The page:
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Converting agricultural waste into new resources: isolation of cellulose nanofibers from hop stems


One of the essential ingredients of beer is hop, which imparts the signature bitter taste and aroma. This plant grows on long stems of over 5 meters tall. After the cones of the plant have been harvested, remaining stems are burned or landfilled to be discarded as agricultural waste. The research group of Associate Professor Izuru Kawamura of the Graduate School of Engineering Science and Noriko Kanai of the Doctoral Program of the Graduate School of Engineering Science (Gakushin DC1) at Yokohama National University and, as well as Manager Kosuke Nishimura of Tono Mirai Zukuri College, successfully isolated TEMPO-oxidized cellulose nanofibers from hop stems, which had been discarded as industrial waste. They also revealed the structure of cellulose nanofibers derived from hop stems. The group achieved upcycling to extract a substance with a high environmental value from hop stem that had previously been discarded. This not only shows the potential of hop stem as a new resource of cellulose nanofibers but also highlights its contribution to the SDGs. These findings were published in ACS Agricultural Science & Technology (

Tono City in Iwate Prefecture has been known as Japan’s primary hop-producing area since it signed a hop cultivation contract with Kirin Beer in 1963. Hop is now one of the cities’ most important agricultural products. Hop cone production in Japan is about 200 tons, and about 95% of its production area is concentrated in the Tohoku region. However, hop production in Japan has declined owing to factors such as generation of a large amount of agricultural waste, an aging population, a shortage of hop farmers, and delay in the introduction of advanced technology.

On the other hand, a town development that makes maximum use of hop is being carried out in Tono City in collaboration with industry and government, and a project to foster a new beer culture and disseminate it to the world is underway with the concept "From hop village to beer village." Tono Mirai Zukuri College has continued to explore the utilization of hop stems as a resource that creates new value. Thus, it proposed developing cellulose nanofibers from hop stems to achieve SDGs, starting with the discussion at "Innovation Summer College," a program for exploring regional issues and demonstrating experiments by regional high school students, university students, and international students held in August 2020. Based on this idea, the present study was conducted by the group of Associate Professor Kawamura who had previously isolated cellulose nanofibers from coffee grounds.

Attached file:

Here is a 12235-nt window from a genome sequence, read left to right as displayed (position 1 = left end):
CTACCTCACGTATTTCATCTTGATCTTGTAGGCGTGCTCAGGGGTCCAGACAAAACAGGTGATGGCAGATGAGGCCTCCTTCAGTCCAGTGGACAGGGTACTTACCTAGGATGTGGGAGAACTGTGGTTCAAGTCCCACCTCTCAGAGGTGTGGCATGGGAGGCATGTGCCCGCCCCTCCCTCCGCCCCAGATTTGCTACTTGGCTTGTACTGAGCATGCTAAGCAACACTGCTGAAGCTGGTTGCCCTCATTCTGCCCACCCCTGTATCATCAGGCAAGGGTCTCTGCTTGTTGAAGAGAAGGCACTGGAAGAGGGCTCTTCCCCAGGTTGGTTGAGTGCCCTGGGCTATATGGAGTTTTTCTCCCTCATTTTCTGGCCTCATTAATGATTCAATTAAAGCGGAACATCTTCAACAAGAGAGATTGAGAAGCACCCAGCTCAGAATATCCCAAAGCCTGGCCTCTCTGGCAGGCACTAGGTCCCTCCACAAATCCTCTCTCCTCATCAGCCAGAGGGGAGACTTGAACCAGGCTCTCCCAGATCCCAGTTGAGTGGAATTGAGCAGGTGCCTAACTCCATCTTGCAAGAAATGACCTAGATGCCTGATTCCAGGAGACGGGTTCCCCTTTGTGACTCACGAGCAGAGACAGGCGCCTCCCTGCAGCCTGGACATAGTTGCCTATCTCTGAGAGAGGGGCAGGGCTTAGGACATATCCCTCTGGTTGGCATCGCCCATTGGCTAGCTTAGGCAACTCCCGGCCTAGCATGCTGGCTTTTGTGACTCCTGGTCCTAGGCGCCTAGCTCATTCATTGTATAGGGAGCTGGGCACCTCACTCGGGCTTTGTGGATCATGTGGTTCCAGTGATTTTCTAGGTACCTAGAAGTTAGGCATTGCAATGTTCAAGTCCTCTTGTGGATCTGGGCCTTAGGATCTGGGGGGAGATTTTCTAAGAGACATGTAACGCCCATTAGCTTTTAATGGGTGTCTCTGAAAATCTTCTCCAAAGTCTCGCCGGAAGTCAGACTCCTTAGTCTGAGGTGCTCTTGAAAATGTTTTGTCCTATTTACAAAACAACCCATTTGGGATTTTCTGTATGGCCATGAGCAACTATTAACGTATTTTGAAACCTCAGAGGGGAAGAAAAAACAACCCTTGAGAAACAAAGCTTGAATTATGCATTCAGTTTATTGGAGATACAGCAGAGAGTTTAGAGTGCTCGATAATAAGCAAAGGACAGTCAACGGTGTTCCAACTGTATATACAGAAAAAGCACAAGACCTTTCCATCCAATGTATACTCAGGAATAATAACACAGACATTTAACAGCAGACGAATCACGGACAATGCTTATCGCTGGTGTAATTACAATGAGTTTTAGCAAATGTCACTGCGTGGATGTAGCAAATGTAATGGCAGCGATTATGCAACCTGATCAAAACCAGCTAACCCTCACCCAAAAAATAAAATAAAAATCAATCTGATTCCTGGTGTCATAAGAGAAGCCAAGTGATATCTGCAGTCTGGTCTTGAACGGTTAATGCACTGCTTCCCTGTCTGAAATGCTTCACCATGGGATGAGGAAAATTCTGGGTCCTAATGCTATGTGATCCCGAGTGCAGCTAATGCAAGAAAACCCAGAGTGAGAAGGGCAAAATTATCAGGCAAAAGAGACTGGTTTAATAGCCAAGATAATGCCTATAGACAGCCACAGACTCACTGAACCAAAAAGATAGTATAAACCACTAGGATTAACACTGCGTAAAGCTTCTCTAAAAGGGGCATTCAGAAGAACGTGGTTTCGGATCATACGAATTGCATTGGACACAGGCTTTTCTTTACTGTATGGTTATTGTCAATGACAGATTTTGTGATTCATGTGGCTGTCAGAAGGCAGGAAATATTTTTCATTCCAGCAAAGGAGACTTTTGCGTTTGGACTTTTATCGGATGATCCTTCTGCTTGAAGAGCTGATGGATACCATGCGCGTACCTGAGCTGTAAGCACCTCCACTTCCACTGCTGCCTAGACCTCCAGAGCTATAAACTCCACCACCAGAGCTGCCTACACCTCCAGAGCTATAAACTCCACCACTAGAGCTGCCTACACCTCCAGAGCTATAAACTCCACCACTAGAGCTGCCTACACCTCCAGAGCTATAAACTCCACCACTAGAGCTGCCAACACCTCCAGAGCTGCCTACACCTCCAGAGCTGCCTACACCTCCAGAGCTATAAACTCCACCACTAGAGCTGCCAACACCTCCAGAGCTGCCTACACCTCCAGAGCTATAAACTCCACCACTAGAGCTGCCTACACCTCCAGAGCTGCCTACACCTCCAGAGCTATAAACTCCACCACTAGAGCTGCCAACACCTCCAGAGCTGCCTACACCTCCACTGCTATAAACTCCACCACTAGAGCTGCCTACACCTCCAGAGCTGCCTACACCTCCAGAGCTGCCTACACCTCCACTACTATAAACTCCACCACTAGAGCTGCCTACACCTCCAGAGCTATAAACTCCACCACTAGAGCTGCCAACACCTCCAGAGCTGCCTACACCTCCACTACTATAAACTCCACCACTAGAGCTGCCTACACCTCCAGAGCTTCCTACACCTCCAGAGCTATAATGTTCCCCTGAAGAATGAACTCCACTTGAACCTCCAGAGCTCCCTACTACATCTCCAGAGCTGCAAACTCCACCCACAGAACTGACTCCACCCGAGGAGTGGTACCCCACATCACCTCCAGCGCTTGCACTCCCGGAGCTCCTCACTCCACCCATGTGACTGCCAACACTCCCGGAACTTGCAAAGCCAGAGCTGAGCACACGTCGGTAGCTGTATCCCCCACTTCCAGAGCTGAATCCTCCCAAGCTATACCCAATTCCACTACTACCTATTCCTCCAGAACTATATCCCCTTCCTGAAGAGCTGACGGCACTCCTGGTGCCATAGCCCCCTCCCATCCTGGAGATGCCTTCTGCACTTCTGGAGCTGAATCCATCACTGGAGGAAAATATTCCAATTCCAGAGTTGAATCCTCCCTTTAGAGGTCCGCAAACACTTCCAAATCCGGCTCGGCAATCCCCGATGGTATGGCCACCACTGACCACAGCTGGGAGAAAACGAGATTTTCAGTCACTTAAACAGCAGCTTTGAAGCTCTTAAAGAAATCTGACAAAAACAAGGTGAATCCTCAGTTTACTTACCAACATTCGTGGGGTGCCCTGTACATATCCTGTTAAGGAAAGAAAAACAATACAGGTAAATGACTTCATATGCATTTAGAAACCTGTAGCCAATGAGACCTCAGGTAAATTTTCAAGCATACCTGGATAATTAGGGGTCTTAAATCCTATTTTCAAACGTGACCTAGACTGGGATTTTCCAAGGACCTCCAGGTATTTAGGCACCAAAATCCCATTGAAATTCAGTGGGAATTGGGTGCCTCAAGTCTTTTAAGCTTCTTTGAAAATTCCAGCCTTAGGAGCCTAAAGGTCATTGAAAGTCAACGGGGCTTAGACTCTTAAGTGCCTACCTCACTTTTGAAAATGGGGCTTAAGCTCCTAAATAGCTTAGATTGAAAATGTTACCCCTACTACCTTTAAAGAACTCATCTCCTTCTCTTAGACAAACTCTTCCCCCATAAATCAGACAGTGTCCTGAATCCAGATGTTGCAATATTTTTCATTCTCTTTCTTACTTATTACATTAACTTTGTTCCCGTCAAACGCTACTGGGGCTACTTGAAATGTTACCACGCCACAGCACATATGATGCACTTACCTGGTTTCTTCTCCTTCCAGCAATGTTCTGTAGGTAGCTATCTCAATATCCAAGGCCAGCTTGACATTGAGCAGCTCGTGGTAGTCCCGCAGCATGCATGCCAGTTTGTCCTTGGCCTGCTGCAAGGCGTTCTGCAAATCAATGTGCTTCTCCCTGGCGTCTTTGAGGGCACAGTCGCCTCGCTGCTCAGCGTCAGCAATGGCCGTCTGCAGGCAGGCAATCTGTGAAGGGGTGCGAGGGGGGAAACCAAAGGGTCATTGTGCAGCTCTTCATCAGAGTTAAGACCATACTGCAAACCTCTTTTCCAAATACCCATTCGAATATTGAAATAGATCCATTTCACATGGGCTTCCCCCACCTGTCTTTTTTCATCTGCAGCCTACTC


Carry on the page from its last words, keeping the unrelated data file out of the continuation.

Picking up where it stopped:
The research group aimed to upcycle (efforts beyond the 3R to create new substances with a high environmental value from waste) by producing cellulose nanofibers (CNF) with a high environmental value from hop stems, which had been discarded as agro-industrial waste, provided by Tono City in Iwate Prefecture. They revealed that hop stems contain more than 40% cellulose by dry weight, and successfully isolated CNF from dried particles of hop stems using the TEMPO-mediated oxidation method. Structural analysis of CNF using field-emission scanning electron microscopy, atomic force microscopy, X-ray diffraction, and solid-state nuclear magnetic resonance spectroscopy revealed uniform CNF with an average diameter of 2 nanometers obtained from two samples of hop stems, one untreated and the other pretreated to remove lignin and hemicellulose.

Upcycling of agri-industrial waste hop stems into cellulose nanofibers
Credit: Yokohama National University

Furthermore, the research group showed that pretreatment almost completely removed impurities, enhancing the crystallinity of CNF. The results of both structural analysis and thermogravimetric measurement showed that the TEMPO-oxidized CNF derived from hop stems had the same structural properties and thermal stability as the TEMPO-oxidized CNF derived from wood. In addition, the cellulose content per gram of hop stems was comparable to that of wood resources, suggesting that the use of hop stems as a new raw material for CNF could establish a groundbreaking upcycle in the hop industry.

Full-scale social implementation of the use of hop stem as a raw material for CNF will require further research to investigate its new functionality and ensure high added value, in addition to the construction of a more efficient method of CNF extraction. Taking advantage of concentrated hop production in the Tohoku region, the collaboration between companies aiming to use hop-derived CNF and hop farmers is necessary to build a local circular economy. This is a successful example of the university’s role in regional development, and further efforts are expected in the future.

This article has been translated by JST with permission from The Science News Ltd.( Unauthorized reproduction of the article and photographs is prohibited.

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